A state of emergency was declared in Jamaica’s capital, Kingston, and the neighboring St Andrew parish May 23, as pitched street battles broke out between police and supporters of drug kingpin Christopher "Dudus" Coke over the government's decision to extradite him to the US. A police station was set ablaze, and areas of the capital are described as a war zone. Two police officers have been killed and six others wounded in the street clashes.
Prime Minister Bruce Golding denounced the unrest as a "calculated assault on the authority of the state that cannot be tolerated."
The fighting has centred on the Tivoli Gardens area of West Kingston—represented by Golding in parliament—and St Andrew district, the chief strongholds of Coke. The kingpin is evidently viewed by many local residents as a benefactor who looks after the urban poor population abandoned by the government. (BBC News, Caribbean360, May 24; AP, Jamaica Gleaner, May 23)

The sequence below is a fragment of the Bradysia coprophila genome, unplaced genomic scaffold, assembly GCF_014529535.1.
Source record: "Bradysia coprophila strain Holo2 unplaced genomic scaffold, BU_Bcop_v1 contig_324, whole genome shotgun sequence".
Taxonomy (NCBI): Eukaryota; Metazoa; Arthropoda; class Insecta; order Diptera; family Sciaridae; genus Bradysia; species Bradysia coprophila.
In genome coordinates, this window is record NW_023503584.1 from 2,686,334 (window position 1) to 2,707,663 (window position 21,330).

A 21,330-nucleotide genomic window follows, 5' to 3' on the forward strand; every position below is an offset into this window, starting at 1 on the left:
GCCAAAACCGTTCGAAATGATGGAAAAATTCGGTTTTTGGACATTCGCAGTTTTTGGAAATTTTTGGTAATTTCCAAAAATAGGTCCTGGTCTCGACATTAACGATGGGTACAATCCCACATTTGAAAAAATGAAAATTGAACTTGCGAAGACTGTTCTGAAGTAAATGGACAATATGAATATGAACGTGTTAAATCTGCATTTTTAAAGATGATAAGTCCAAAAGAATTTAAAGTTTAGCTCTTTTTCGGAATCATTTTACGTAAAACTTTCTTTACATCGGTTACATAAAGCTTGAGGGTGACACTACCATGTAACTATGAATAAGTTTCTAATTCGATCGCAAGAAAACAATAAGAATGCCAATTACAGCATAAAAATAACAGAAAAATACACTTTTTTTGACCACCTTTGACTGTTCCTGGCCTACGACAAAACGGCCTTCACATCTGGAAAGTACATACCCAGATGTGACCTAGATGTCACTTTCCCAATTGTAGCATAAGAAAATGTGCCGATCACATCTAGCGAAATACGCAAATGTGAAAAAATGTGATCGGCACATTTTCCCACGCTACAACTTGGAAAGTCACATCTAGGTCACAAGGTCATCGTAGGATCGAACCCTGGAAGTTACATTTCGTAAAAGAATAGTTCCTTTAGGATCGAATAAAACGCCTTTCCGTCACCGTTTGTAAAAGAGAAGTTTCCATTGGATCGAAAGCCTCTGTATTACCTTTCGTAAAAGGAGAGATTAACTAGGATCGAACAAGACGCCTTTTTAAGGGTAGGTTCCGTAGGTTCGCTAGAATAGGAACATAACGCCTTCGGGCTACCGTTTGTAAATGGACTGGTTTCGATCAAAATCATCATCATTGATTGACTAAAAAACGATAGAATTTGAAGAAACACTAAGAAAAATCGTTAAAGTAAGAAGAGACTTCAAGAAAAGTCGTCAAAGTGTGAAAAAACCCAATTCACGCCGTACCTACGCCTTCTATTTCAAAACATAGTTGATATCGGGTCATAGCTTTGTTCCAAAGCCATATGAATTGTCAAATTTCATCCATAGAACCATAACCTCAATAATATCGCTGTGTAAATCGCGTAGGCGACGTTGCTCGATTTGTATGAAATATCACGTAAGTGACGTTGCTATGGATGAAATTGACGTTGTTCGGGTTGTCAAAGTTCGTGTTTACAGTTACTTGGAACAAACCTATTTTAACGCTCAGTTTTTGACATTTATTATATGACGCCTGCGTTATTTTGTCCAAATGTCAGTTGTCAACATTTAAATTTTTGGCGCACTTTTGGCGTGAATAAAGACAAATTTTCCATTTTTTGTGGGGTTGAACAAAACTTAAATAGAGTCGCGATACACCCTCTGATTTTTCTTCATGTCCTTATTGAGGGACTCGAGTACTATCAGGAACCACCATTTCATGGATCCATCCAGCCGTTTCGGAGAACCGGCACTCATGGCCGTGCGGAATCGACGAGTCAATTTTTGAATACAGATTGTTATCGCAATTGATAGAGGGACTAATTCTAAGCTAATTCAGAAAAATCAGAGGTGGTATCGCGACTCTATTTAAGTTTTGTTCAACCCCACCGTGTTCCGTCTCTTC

On May 21, Junior Minister Ronald Robinson stepped down, taking responsibility for meeting with a US law firm that was asked to lobby Washington against the extradition of Dudus Coke. While Robinson cited family matters as behind his resignation, he acknowledged contact with the firm, Manatt, Phelps and Phillips, which was contracted in the Coke affair by the ruling Jamaica Labour Party (JLP). (Caribbean360, May 21)